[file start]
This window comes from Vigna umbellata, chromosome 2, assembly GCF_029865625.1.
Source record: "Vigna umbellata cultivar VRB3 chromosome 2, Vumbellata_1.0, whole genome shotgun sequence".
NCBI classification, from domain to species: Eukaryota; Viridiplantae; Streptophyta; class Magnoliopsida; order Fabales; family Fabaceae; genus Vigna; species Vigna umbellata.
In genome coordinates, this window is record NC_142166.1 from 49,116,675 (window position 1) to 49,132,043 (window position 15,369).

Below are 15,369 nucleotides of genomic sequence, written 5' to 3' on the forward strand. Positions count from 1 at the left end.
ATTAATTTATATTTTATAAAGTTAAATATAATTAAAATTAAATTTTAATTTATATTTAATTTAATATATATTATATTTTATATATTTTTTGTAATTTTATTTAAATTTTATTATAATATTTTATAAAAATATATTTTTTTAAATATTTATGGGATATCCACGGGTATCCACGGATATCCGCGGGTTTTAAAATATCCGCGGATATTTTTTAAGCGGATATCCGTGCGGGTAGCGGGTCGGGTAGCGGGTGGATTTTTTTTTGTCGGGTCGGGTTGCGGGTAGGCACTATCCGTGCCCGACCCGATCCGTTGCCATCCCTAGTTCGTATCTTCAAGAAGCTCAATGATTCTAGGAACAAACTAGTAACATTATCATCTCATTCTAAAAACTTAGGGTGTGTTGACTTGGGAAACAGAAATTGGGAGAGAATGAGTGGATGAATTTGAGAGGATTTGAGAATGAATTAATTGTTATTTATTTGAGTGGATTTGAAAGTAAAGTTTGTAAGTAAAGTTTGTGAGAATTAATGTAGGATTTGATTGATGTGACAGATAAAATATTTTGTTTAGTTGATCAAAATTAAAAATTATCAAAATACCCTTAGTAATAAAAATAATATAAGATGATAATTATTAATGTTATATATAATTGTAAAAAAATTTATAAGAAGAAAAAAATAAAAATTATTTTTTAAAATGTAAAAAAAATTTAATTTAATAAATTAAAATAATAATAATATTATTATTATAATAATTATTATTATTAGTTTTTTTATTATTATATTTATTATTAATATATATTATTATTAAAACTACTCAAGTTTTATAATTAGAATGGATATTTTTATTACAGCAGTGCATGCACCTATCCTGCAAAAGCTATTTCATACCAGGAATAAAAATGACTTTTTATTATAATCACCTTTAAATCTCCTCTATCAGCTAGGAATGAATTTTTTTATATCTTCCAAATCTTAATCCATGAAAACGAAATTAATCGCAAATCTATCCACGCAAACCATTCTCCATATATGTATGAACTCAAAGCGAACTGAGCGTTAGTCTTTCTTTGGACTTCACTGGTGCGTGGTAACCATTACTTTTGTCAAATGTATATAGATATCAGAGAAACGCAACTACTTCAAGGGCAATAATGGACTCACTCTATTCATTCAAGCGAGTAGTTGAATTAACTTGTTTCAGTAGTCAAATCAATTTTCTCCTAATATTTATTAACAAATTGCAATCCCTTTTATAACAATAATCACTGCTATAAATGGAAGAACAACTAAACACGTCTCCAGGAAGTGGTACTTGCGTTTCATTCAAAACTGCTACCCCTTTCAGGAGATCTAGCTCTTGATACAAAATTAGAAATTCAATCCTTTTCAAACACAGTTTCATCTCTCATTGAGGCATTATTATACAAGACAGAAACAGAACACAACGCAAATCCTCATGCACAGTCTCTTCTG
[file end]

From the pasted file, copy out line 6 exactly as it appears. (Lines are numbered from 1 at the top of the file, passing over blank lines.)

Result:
ATTAATTTATATTTTATAAAGTTAAATATAATTAAAATTAAATTTTAATTTATATTTAATTTAATATATATTATATTTTATATATTTTTTGTAATTTTATTTAAATTTTATTATAATATTTTATAAAAATATATTTTTTTAAATATTTATGGGATATCCACGGGTATCCACGGATATCCGCGGGTTTTAAAATATCCGCGGATATTTTTTAAGCGGATATCCGTGCGGGTAGCGGGTCGGGTAGCGGGTGGATTTTTTTTTGTCGGGTCGGGTTGCGGGTAGGCACTATCCGTGCCCGACCCGATCCGTTGCCATCCCTAGTTCGTATCTTCAAGAAGCTCAATGATTCTAGGAACAAACTAGTAACATTATCATCTCATTCTAAAAACTTAGGGTGTGTTGACTTGGGAAACAGAAATTGGGAGAGAATGAGTGGATGAATTTGAGAGGATTTGAGAATGAATTAATTGTTATTTATTTGAGTGGATTTGAAAGTAAAGTTTGTAAGTAAAGTTTGTGAGAATTAATGTAGGATTTGATTGATGTGACAGATAAAATATTTTGTTTAGTTGATCAAAATTAAAAATTATCAAAATACCCTTAGTAATAAAAATAATATAAGATGATAATTATTAATGTTATATATAATTGTAAAAAAATTTATAAGAAGAAAAAAATAAAAATTATTTTTTAAAATGTAAAAAAAATTTAATTTAATAAATTAAAATAATAATAATATTATTATTATAATAATTATTATTATTAGTTTTTTTATTATTATATTTATTATTAATATATATTATTATTAAAACTACTCAAGTTTTATAATTAGAATGGATATTTTTATTACAGCAGTGCATGCACCTATCCTGCAAAAGCTATTTCATACCAGGAATAAAAATGACTTTTTATTATAATCACCTTTAAATCTCCTCTATCAGCTAGGAATGAATTTTTTTATATCTTCCAAATCTTAATCCATGAAAACGAAATTAATCGCAAATCTATCCACGCAAACCATTCTCCATATATGTATGAACTCAAAGCGAACTGAGCGTTAGTCTTTCTTTGGACTTCACTGGTGCGTGGTAACCATTACTTTTGTCAAATGTATATAGATATCAGAGAAACGCAACTACTTCAAGGGCAATAATGGACTCACTCTATTCATTCAAGCGAGTAGTTGAATTAACTTGTTTCAGTAGTCAAATCAATTTTCTCCTAATATTTATTAACAAATTGCAATCCCTTTTATAACAATAATCACTGCTATAAATGGAAGAACAACTAAACACGTCTCCAGGAAGTGGTACTTGCGTTTCATTCAAAACTGCTACCCCTTTCAGGAGATCTAGCTCTTGATACAAAATTAGAAATTCAATCCTTTTCAAACACAGTTTCATCTCTCATTGAGGCATTATTATACAAGACAGAAACAGAACACAACGCAAATCCTCATGCACAGTCTCTTCTG